Analysis of surface leaching processes in vitrified high-level nuclear wastes using in-situ raman imaging and atomistic modeling. 1997 annual progress report

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'The objectives of this report are: (1) To investigate the development of Raman spectroscopy for remote, in-situ, real-time measurement of the processes underlying chemical corrosion of glasses, (2) To conduct Raman spectroscopy measurements and quantum mechanical modelling studies of the transition states, corrosion products, and transition state energies for the hydrate species of higher valence and multivalent ions formed in the reconstructed glass surface. (3) To use these results to model long-term corrosion behavior of complex borosilicate wasteform glasses. (4) To apply the Raman spectroscopy and modelling methods developed here for the remote analysis of leaching processes in waste glasses ... continued below

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Simmons, J.H. & Clark, D.E. January 1, 1997.

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'The objectives of this report are: (1) To investigate the development of Raman spectroscopy for remote, in-situ, real-time measurement of the processes underlying chemical corrosion of glasses, (2) To conduct Raman spectroscopy measurements and quantum mechanical modelling studies of the transition states, corrosion products, and transition state energies for the hydrate species of higher valence and multivalent ions formed in the reconstructed glass surface. (3) To use these results to model long-term corrosion behavior of complex borosilicate wasteform glasses. (4) To apply the Raman spectroscopy and modelling methods developed here for the remote analysis of leaching processes in waste glasses containing radioactive components, and for imaging of variations in leaching behavior due to composition inhomogeneities in large scale waste glass products. Results of First Year Research During the first year, the authors primarily addressed Objective (1) which is to develop a methodology for the remote monitoring of leaching processes in glasses by Raman spectroscopy. The authors assembled a micro and macro Raman system for examining surface structure in glass samples, in-situ within the leaching vessel. The Raman spectrometer was prepared for imaging by installing a CCD detector which gives 2-dimensional information. The latter can be used to obtain spectrographic data in one dimension and to scan variations in materials behavior across the other dimension. By scanning the sample in a perpendicular direction, it is possible to conduct 2-dimensional spectral analysis of the sample surface. The plan is to select one or several identifying Raman lines that follow the leaching process After that, it will be possible to introduce a slit configuration and use both dimensions of the CCD detector for scanning the sample surface while examining only the selected spectral feature. Glass samples consisting of alkali silicates were first examined. The samples were melted in a conventional electric furnace in 100 gr batches and poured into brass molds. The samples were cut and polished under water-free conditions and then immersed under water in petri dishes. By leaving the upper surface uncovered, the authors focused the objective lens of a microscope on the submerged glass surface. Light from an Argon laser operating at 514.5 nm with approximately 100 mW of power was directed to the glass surface at a large angle of incidence (55 ). Raman spectra were collected in a 0.6 m spectrometer with a 1,200 line/mm grating using a supernotch filter to block the laser line. Typical data are shown in the attached figure. Samples of the following compositions were tested: 20% Na,O--80% SiO, and 30% L and O--70% SiO, . The attached figure reports the results from the Li,O-SiO, glass. The results show a significant difference between the unleached and water-exposed samples. This is evident in the relative amplitudes of the Raman peaks at 436 cm{sup -2} and 582 cm{sup -2}. These 2 peaks are associated with vibrations of the alkali coordinated non- bridging oxygen. In fact, the ratio of the 582 to the 436 peaks gives a measure of the alkali content of the material. By examining the sample surface only, and conducting the tests while the sample is submerged, the authors observed a decrease in the 582 cm{sup -1} peak and an increase in the 436 cm{sup -1} peak with increased exposure of the sample to the aqueous environment. This is shown in the attached figure and is clear indication of the progressive dealkalization of the glass surface by water. The peaks can be fitted to Gaussian shapes and the integrated intensity will yield a direct measure of the alkali content of the glass surface. In addition, the angle of incidence of the laser beam can be adjusted to provide more penetration into the sample and yield composition profiles.'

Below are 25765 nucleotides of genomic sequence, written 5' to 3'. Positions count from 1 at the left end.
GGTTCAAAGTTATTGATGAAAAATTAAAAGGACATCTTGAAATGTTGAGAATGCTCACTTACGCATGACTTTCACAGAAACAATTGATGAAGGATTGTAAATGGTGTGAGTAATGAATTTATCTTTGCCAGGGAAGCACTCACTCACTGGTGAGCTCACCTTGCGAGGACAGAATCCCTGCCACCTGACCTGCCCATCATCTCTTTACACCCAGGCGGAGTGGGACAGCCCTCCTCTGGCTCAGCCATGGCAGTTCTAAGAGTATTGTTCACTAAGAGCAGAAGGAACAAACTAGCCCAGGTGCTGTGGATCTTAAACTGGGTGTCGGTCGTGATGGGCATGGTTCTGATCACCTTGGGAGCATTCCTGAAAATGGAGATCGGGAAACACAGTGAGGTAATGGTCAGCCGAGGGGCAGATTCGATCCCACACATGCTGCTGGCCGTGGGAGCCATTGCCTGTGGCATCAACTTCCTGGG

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  • Other: DE00013663
  • Report No.: EMSP-54982--97
  • Grant Number: FG07-96ER45616
  • DOI: 10.2172/13663 | External Link
  • Office of Scientific & Technical Information Report Number: 13663
  • Archival Resource Key: ark:/67531/metadc618822

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  • January 1, 1997

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  • June 16, 2015, 7:43 a.m.

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  • Jan. 19, 2018, 7:25 p.m.

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Simmons, J.H. & Clark, D.E. Analysis of surface leaching processes in vitrified high-level nuclear wastes using in-situ raman imaging and atomistic modeling. 1997 annual progress report, report, January 1, 1997; Gainesville, Florida. (digital.library.unt.edu/ark:/67531/metadc618822/: accessed August 20, 2018), University of North Texas Libraries, Digital Library, digital.library.unt.edu; crediting UNT Libraries Government Documents Department.